Michael E. Szymanczyk

Well, I don't think we've given out the specifics, but Marlboro Menthol has been a growth franchise for us. And so over the long term, I think it's performed just well. We haven't given out the specific shares for the quarter.

Operator

Our next question comes from the line of David Adelman with Morgan Stanley.

David J. Adelman - Morgan Stanley, Research Division

Mike, the operating income for PM U.S.A. through the 9 months is up about 2% on an underlying basis. That's clearly below the level generated over the last couple of years. Is there something beyond the economy and maybe some modest increase in competitive intensity that's accounting for that slow down or is that really the explanation?

Michael E. Szymanczyk

Well, it was up a bit more as we went through the first half and then this is a quarter of tough comparisons. The comparisons are a bit different as we get into the fourth quarter. But I would say certainly, you have a difficult economic environment and so you're managing all the factors related to the brand, including the competitive marketplace as well in this kind of environment. So it does put some downward pressure on the category overall. I'd hasten to point out, though, your 2.2% that you referred to includes a $36 million charge for Scott, which is a onetime charge. So it actually is, on an ongoing basis, a bit better than that.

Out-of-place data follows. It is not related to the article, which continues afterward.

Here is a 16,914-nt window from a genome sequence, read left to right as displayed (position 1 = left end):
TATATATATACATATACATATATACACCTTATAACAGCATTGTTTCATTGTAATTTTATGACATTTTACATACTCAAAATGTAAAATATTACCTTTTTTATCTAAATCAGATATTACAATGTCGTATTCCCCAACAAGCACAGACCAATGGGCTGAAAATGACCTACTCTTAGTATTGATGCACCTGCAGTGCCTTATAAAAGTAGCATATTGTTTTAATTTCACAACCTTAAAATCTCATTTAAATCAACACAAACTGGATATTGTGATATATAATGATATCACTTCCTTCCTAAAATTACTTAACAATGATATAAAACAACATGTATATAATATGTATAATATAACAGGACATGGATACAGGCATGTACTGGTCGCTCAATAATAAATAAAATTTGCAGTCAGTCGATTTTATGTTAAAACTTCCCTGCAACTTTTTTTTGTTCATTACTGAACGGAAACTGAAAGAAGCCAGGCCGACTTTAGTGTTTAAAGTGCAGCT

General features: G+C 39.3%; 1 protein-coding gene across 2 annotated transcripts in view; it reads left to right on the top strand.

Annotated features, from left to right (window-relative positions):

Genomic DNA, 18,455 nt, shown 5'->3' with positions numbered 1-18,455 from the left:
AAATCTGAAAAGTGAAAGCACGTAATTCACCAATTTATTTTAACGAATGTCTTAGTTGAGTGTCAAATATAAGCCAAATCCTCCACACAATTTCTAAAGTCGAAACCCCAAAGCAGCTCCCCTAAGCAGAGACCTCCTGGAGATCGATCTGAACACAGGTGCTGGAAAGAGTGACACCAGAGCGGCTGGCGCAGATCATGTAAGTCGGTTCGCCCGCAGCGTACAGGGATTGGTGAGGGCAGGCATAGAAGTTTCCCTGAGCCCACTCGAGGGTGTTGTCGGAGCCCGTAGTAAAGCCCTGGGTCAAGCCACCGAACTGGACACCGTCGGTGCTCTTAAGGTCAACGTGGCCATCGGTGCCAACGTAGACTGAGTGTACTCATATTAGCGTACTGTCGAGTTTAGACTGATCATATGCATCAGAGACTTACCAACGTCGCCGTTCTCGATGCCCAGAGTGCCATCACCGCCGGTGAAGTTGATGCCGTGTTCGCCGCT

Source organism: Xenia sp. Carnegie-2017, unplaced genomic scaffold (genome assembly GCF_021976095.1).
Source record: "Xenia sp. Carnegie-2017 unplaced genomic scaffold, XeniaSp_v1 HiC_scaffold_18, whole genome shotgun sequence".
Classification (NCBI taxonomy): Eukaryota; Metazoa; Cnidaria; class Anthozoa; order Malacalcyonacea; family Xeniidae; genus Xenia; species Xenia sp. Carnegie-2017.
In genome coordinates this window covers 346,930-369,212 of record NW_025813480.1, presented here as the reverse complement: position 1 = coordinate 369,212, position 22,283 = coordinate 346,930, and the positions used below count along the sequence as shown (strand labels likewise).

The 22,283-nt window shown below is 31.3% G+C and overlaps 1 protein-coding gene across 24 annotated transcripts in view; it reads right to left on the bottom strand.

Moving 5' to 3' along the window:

David J. Adelman - Morgan Stanley, Research Division

Fair point. Okay. Secondly, Mike, clearly this quarter or starting this quarter, there's been some flowback of volumes from New York state Native American reservations to conventional retail outlets. And government data would indicate that you were substantially under-shared in that venue. And I'm curious to what extent do you think that dynamic has adversely affected your -- the retail market share data that you've disclosed?

Michael E. Szymanczyk

Well, you can estimate these things a bit, although I again would hasten to point out that when we use these kind of statistical share panels, and ours is proprietary but it's constructed in a way that's similar to the syndicated panels that you'll see more publicly available, that these panels are representations and so the absolute shares aren't necessarily precise. It's the trends that you're trying to derive as you look at these panels is why I always kind of encourage people not to get too caught up with quarters. You really have to look at the stuff over a longer period of time to make really good use out of it. But relative to what you're referring to, there was some significant competitive volume that was being shipped through channels that are not measured by these types of panels. And with the change of the enforcement in New York, that volume which was not tax paid, volume moved. Best that we can tell it moved down to some lower tax jurisdiction states, and is being picked up now on these panels. The best we can approximate, David, is it had a negative -- about a negative 2/10 of a share point effect on Marlboro. That doesn't mean that, that's a volume change. It just simply means that volume that was out there, not these panels, moved into the panels. And so from our perspective, it doesn't really have any bearing on the way we look at the business, but it does have a nominal effect on the numbers but not the trends.